A common theme among women I know is how we are to manage our work, our home lives, our health and beauty routines, our emotional labor, our household work. Men, of course, are seldom asked how they manage–a fact hilariously illustrated by the Man Who Has it All.
Here is another response: Kill the expectations of others. Kill them dead in their tracks, whether they are coming at you in the form of home magazines or Pinterest-induced self-loating or in-laws’ unsolicited advice or an internalized monologue. Kill, kill, kill.
This is the advice of Virginia Woolf, delivered in her speech “Professions for Women,” delivered in 1931 to the National Society for Women’s Service and published later in The Death of the Moth and Other Essays. In the speech, she invoked an image from Coventry Patmore’s terrible mid-nineteenth century poem “The Angel in the House,” which includes lines like:
Man must be pleased; but him to please
Is woman’s pleasure;
Above, it’s no problem for DH to keep his dead waterfowl collection on the carpet and ottoman, within reach of the baby. Of course his precious hunting dogs can sit on the furniture. He brought her flowers, didn’t he? Queen Victoria and Prince Albert at Home at Windsor Castle in Berkshire, England by Edwin Henry Landseer, early 1840s
Here is Woolfe’s alternative:
…The Angel in the House. It was she who used to come between me and my paper when I was writing reviews. It was she who bothered me and wasted my time and so tormented me that at last I killed her…. I will describe her as shortly as I can. She was intensely sympathetic. She was immensely charming. She was utterly unselfish. She excelled in the difficult arts of family life. She sacrificed herself daily. If there was chicken, she took the leg; if there was a draught she sat in it–in short she was so constituted that she never had a mind or a wish of her own, but preferred to sympathize always with the minds and wishes of others. Above all–I need not say it—she was pure…. And when I came to write I encountered her with the very first words. The shadow of her wings fell on my page; I heard the rustling of her skirts in the room. Directly, that is to say, I took my pen in my hand to review that novel by a famous man, she slipped behind me and whispered: “My dear, you are a young woman. You are writing about a book that has been written by a man. Be sympathetic; be tender; flatter; deceive; use all the arts and wiles of our sex. Never let anybody guess that you have a mind of your own. Above all, be pure.” And she made as if to guide my pen. I now record the one act for which I take some credit to myself…. I turned upon her and caught her by the throat. I did my best to kill her. My excuse, if I were to be had up in a court of law, would be that I acted in self-defence. Had I not killed her she would have killed me. She would have plucked the heart out of my writing.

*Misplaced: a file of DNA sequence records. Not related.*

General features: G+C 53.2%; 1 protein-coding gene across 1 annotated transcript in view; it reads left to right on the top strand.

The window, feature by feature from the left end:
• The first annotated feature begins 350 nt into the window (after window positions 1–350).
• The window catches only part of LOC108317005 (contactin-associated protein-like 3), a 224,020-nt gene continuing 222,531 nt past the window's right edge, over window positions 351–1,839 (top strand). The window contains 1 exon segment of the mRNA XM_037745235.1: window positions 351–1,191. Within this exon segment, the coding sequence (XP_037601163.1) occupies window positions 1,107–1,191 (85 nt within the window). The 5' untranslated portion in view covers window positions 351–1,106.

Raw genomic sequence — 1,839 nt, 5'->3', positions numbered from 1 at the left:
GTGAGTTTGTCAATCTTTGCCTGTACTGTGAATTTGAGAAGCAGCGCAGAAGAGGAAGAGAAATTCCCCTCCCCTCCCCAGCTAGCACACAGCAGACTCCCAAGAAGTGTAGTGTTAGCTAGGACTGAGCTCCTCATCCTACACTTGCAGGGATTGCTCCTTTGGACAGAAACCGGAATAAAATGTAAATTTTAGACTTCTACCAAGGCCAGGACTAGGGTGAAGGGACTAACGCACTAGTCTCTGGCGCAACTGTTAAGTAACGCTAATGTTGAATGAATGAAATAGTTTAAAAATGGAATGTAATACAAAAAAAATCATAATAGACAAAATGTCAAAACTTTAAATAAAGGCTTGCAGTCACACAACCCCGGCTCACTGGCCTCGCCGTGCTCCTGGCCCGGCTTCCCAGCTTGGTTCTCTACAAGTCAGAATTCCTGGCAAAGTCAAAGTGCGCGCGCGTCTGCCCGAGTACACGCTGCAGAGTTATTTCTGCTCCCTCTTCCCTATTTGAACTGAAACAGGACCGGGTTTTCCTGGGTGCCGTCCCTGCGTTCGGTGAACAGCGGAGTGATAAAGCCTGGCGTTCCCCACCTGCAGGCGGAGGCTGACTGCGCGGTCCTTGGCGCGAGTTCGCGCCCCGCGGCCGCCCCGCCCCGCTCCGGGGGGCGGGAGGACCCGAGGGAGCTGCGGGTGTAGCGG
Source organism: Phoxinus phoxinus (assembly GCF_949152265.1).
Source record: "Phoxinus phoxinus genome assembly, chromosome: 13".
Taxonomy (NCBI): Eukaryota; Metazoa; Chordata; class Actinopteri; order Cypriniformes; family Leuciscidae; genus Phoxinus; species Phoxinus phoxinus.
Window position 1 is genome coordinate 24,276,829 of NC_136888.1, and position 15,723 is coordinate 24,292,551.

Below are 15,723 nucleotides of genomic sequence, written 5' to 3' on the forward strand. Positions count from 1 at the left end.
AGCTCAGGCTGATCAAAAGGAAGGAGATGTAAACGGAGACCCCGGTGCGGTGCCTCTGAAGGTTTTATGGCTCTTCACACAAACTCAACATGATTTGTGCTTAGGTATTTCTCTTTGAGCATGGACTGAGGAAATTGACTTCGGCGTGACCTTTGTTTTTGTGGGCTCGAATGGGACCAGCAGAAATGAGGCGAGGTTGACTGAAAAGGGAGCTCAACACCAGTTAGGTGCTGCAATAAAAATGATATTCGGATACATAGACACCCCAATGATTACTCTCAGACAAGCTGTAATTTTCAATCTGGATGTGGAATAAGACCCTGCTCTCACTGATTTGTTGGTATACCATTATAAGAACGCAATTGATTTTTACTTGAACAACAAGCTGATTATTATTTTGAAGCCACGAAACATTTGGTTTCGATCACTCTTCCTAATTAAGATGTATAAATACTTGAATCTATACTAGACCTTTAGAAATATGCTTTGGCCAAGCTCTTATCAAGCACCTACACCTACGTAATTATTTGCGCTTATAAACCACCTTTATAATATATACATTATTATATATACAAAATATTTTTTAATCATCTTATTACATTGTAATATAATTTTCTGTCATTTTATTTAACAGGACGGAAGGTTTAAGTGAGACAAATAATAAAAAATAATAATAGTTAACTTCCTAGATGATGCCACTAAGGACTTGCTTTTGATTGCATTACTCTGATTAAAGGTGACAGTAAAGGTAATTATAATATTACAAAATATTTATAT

Are you killing your Angel today?